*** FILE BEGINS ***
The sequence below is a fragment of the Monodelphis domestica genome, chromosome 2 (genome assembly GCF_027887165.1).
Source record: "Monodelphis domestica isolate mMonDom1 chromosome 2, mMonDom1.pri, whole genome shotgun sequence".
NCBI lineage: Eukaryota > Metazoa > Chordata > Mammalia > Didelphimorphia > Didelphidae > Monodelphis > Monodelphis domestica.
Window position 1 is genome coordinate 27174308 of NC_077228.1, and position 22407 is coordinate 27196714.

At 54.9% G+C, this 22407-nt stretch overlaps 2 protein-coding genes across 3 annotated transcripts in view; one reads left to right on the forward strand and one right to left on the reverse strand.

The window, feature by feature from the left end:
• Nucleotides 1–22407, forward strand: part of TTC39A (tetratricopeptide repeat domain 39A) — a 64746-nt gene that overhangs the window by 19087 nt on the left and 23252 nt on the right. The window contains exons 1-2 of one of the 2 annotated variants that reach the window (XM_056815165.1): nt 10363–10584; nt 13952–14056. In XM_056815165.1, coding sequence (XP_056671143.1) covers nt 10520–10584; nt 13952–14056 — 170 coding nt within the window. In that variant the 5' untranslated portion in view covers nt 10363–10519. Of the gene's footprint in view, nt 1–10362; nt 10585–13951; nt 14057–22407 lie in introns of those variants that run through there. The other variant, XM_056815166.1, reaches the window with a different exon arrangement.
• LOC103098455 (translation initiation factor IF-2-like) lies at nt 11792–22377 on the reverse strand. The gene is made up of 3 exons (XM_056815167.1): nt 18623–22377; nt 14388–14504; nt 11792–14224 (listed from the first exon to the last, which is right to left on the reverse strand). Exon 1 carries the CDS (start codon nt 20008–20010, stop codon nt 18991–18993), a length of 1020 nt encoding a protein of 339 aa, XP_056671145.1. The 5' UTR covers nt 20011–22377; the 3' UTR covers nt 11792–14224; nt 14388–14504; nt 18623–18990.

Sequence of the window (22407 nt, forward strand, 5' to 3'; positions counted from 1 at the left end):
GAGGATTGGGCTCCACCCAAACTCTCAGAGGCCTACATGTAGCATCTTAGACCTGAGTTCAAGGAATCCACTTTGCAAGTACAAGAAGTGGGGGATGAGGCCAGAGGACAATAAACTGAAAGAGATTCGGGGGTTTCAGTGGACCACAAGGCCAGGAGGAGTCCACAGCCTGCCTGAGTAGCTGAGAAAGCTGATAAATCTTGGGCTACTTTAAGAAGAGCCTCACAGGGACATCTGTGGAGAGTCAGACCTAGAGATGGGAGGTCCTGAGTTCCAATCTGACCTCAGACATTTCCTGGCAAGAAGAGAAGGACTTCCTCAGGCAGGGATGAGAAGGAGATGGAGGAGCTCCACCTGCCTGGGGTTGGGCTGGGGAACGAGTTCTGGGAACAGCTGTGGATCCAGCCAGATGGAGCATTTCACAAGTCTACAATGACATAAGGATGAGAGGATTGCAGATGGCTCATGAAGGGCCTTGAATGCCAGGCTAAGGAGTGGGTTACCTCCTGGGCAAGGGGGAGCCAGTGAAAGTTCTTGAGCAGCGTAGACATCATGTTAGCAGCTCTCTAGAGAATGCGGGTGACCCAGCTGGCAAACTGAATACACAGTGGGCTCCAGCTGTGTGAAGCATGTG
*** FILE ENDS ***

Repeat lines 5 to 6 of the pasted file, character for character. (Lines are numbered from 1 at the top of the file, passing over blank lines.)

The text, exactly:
At 54.9% G+C, this 22407-nt stretch overlaps 2 protein-coding genes across 3 annotated transcripts in view; one reads left to right on the forward strand and one right to left on the reverse strand.

The window, feature by feature from the left end: